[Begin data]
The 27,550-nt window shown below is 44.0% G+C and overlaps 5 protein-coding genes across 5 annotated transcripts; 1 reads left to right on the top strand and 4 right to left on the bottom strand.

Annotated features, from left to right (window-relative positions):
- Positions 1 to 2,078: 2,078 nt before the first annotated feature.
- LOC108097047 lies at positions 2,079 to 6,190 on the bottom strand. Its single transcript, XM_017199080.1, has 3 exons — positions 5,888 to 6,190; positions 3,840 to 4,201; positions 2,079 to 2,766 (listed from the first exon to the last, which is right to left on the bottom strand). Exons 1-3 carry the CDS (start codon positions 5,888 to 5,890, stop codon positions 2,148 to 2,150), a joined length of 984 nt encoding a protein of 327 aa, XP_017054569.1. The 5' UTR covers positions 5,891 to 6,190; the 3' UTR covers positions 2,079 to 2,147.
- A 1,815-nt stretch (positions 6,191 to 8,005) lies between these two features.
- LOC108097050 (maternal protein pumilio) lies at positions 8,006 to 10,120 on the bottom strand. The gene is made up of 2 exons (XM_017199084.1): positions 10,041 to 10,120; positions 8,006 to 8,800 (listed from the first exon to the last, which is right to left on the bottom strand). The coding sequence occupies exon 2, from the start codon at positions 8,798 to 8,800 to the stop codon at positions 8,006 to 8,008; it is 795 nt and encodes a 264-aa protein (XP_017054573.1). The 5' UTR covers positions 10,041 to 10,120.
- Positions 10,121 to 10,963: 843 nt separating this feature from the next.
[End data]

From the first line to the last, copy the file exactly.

The 27,550-nt window shown below is 44.0% G+C and overlaps 5 protein-coding genes across 5 annotated transcripts; 1 reads left to right on the top strand and 4 right to left on the bottom strand.

Annotated features, from left to right (window-relative positions):
- Positions 1 to 2,078: 2,078 nt before the first annotated feature.
- LOC108097047 lies at positions 2,079 to 6,190 on the bottom strand. Its single transcript, XM_017199080.1, has 3 exons — positions 5,888 to 6,190; positions 3,840 to 4,201; positions 2,079 to 2,766 (listed from the first exon to the last, which is right to left on the bottom strand). Exons 1-3 carry the CDS (start codon positions 5,888 to 5,890, stop codon positions 2,148 to 2,150), a joined length of 984 nt encoding a protein of 327 aa, XP_017054569.1. The 5' UTR covers positions 5,891 to 6,190; the 3' UTR covers positions 2,079 to 2,147.
- A 1,815-nt stretch (positions 6,191 to 8,005) lies between these two features.
- LOC108097050 (maternal protein pumilio) lies at positions 8,006 to 10,120 on the bottom strand. The gene is made up of 2 exons (XM_017199084.1): positions 10,041 to 10,120; positions 8,006 to 8,800 (listed from the first exon to the last, which is right to left on the bottom strand). The coding sequence occupies exon 2, from the start codon at positions 8,798 to 8,800 to the stop codon at positions 8,006 to 8,008; it is 795 nt and encodes a 264-aa protein (XP_017054573.1). The 5' UTR covers positions 10,041 to 10,120.
- Positions 10,121 to 10,963: 843 nt separating this feature from the next.